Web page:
11.24.2011

The Way of the Way

Things have a way. This gin, for instance, is dry, spicy, rich — it doesn't want to be a martini. But it does want things that I don't know how to satisfy. So I keep it simple until I know more: two smaller ice cubes (more, and the flavor dissipates; less, and it's too astringent for my palate). But I was at this bar the other night where my bartender was doing all sorts of things with this gin.  She knows the way of this gin, just as any chef or bartender knows the way of her ingredients: how each interacts with heat, tongue, pressure, bitters, and so on.

I love learning the way of a booze.  Gin is new to me so I am trying to figure out how it can go — how much can I drink; how quickly; in what forms; and when. Tequila, I know pretty well.  I can navigate blancos, reposados, anejos across a range of brands and regions. I generally know how it will hit my tongue, affect my mood, my digestion, my sleep.  This is not a scienfitic knowledge; whatever I've learned about what tequila, technically, I learned from Wikipedia long after I'd learned the way of tequila.

The way to know a way is not to know its physical make up but how it makes its way in the world.  When it comes to ways, experience takes precedence over facts — two different kinds of knowledge.  Now, facts are good, too.  Sometimes, facts are great: tequila, distilled in the old stills, needs no starter — it kickstarts itself.  I love that.  And it helps me to know the way of tequila.  But to know the way of tequila, I began with experience, with what it did to me.

This is not to disparage other ways of knowing tequila — or knowing anything. I mean, my knowldge will not empower me to make tequila.  It's just to point out that everything has a way and the way to know a way is to begin with experience.

Gin, I don't really know. I'm in the process of learning its way which, in many ways, is the most exciting time in the life of knowing something, like the early stage of a love affair: danger and ecstasy loom around every corner. 

Everything has a way — chair, pen, pad, screen, song, nose, follicle, person, food, idea, shoe, sheet, window, whisper, stair, orgasm, lip, belly, breast, dream, kiss. Every chair is different from every other chair and every kiss is different from every other kiss.  And yet there is something about a chair and something about a kiss and this something is many things and it changes and it includes the spine and lust and reverie and ass and the abstraction of how all those things can be.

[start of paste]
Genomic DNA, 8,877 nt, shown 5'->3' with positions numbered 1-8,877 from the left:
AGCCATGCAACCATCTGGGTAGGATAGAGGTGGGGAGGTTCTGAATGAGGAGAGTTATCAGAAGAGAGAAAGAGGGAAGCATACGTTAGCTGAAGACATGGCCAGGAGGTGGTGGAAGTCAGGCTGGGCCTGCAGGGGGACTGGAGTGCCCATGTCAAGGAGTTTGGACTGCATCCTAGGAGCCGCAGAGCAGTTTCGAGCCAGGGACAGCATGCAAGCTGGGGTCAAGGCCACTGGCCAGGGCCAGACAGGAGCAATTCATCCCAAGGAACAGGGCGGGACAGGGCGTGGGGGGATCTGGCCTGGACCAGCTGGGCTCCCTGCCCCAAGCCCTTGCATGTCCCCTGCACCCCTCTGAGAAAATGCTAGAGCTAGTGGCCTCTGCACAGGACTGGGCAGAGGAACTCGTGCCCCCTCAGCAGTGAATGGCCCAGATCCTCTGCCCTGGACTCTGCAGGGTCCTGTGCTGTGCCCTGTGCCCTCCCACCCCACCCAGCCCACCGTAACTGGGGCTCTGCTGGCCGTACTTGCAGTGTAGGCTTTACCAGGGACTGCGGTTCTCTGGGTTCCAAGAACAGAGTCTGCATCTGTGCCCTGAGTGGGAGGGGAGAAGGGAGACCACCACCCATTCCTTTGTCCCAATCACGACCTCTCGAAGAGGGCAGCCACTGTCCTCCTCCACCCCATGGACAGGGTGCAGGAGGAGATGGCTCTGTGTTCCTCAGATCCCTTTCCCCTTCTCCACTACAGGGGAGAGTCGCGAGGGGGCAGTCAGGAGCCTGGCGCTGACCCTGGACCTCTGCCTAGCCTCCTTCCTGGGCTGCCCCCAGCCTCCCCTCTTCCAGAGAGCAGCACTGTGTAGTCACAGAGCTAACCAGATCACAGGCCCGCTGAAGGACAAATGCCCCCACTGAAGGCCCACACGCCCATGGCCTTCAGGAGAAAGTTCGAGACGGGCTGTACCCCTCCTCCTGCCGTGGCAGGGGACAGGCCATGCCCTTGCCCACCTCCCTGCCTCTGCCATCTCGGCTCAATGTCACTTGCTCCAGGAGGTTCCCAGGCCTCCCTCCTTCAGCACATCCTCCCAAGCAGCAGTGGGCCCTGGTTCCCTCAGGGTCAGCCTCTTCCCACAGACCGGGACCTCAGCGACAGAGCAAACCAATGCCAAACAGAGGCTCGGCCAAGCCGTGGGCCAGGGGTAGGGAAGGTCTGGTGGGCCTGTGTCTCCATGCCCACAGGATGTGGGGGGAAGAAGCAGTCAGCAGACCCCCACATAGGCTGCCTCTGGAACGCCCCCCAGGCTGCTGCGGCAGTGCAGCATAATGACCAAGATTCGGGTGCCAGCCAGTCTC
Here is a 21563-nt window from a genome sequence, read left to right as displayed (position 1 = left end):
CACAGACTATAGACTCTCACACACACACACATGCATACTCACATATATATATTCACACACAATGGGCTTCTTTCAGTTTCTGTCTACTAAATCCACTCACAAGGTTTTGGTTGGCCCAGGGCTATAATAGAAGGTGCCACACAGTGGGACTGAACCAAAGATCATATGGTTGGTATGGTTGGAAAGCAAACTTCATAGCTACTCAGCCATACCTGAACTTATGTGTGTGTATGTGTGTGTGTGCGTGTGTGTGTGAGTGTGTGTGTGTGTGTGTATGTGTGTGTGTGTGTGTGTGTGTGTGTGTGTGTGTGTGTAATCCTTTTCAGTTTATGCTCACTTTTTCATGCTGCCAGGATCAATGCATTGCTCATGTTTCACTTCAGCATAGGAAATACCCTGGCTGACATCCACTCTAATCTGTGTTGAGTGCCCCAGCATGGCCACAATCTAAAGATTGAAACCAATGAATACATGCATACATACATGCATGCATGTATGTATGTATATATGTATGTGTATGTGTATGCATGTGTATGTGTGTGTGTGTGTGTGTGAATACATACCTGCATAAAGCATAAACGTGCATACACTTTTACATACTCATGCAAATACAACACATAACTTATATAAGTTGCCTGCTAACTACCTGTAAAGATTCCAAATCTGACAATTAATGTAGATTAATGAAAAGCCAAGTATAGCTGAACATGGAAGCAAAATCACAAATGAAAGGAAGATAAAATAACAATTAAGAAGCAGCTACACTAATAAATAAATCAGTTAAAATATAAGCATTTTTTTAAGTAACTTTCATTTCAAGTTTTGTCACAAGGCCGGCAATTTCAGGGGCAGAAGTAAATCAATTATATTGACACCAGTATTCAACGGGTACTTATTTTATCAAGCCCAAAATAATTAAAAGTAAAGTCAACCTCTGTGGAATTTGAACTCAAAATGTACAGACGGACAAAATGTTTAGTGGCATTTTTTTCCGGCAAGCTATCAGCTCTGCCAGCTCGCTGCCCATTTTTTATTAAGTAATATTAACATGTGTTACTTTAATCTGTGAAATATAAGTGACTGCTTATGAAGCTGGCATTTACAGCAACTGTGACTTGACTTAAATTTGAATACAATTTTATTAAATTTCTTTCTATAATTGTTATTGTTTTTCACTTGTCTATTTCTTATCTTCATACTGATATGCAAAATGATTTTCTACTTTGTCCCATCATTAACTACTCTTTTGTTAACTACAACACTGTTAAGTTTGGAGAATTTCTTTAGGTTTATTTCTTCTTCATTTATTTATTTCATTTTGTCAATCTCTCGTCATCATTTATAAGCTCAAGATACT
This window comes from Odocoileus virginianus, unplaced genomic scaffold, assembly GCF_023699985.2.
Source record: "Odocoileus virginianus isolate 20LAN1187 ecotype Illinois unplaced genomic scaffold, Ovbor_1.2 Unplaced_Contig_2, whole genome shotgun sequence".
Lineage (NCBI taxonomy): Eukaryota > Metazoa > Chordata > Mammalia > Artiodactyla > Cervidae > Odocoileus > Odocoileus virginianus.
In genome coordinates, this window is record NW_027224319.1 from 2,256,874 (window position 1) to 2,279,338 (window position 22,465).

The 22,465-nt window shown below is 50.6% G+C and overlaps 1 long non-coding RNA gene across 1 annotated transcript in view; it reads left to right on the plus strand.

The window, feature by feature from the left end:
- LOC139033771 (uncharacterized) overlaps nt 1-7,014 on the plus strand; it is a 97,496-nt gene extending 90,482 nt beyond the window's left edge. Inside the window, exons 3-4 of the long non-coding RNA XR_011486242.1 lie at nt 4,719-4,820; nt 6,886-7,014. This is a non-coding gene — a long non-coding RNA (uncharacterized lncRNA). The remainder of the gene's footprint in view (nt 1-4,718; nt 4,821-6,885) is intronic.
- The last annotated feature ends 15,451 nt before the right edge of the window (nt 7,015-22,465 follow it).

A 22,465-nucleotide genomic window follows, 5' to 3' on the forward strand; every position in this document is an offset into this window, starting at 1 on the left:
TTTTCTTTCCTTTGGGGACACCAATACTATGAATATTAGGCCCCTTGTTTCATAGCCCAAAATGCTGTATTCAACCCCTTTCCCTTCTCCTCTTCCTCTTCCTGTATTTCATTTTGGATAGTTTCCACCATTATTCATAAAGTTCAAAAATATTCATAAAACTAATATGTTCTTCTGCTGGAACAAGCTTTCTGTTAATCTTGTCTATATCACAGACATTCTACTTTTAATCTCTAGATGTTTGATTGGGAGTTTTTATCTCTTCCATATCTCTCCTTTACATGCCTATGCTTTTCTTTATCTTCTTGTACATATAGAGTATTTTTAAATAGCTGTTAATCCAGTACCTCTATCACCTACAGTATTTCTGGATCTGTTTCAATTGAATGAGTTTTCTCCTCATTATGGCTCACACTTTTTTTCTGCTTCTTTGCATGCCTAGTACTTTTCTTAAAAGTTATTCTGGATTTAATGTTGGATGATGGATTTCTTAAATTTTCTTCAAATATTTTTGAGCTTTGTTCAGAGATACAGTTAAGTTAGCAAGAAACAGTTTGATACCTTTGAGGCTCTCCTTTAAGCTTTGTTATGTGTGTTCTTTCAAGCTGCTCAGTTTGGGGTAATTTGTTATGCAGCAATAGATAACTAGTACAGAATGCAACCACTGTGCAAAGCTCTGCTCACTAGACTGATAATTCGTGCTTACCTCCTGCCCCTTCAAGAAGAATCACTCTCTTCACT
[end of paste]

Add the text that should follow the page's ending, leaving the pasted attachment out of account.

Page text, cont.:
This is what's strange about a way.  It's always particular — this kiss, this chair — and general: kisses and chairs.  I think this is what I love most about the way of ways: it takes everything. It's so generous.  Got a fact? Great! Got a story? Fantastic! Got a theory? Let's hear it.  All of these things make the way of this or that.

A way is never done — there is always unpredictability. But this unpredictability is not utterly without pattern or stipulation.  Each thing tends to be unpredictable in the fashion distinct to it.  A gin, for instance, is not all of a sudden going to be a whiskey, even it may partake of the way of whiskey every now and again (Ransom Old Tom? a little? maybe not).

A way is a differential equation: infinite, yes, but infinite in this way. 

Think of the job a baseball shortstop has: he has to make sense of the way of a ball.  He never knows exactly how the ball is going to go off the bat.  But he knows the range of speeds, the range of motion, the kinds of ricochets it can take, the trajectories of line drives. But each line drive, every ricochet, is different within that general range.  And then, once in a while, that range adjusts and the shortstop learns something new about the way of the ball.

The way of something is historical and contemporary, particular and general.  The way of the way brings me great pleasure.

2 comments:

dustygravel said...

The way of bowling. That's a sport I can't get the hang of(I don't do it much), but the thing I don't understand is it's challenge. There are no variables in bowling. the ball is always the same the pins are always the same the lane is always the same yet I can't seem to get it to work. Maybe the variable is the beer I'm drinking? Who knows.
Maybe the infinity is bound in the curve of the ball. Or that wobble vibration that shots through your arm as it wipes toward the end of the lane.

Daniel Coffeen said...

It's why I kind of love bowling — it's all me. The other variables don't vary; only I do. So why the fuck can't I throw a 300 every time? It's a great lesson in humility and self-mastery.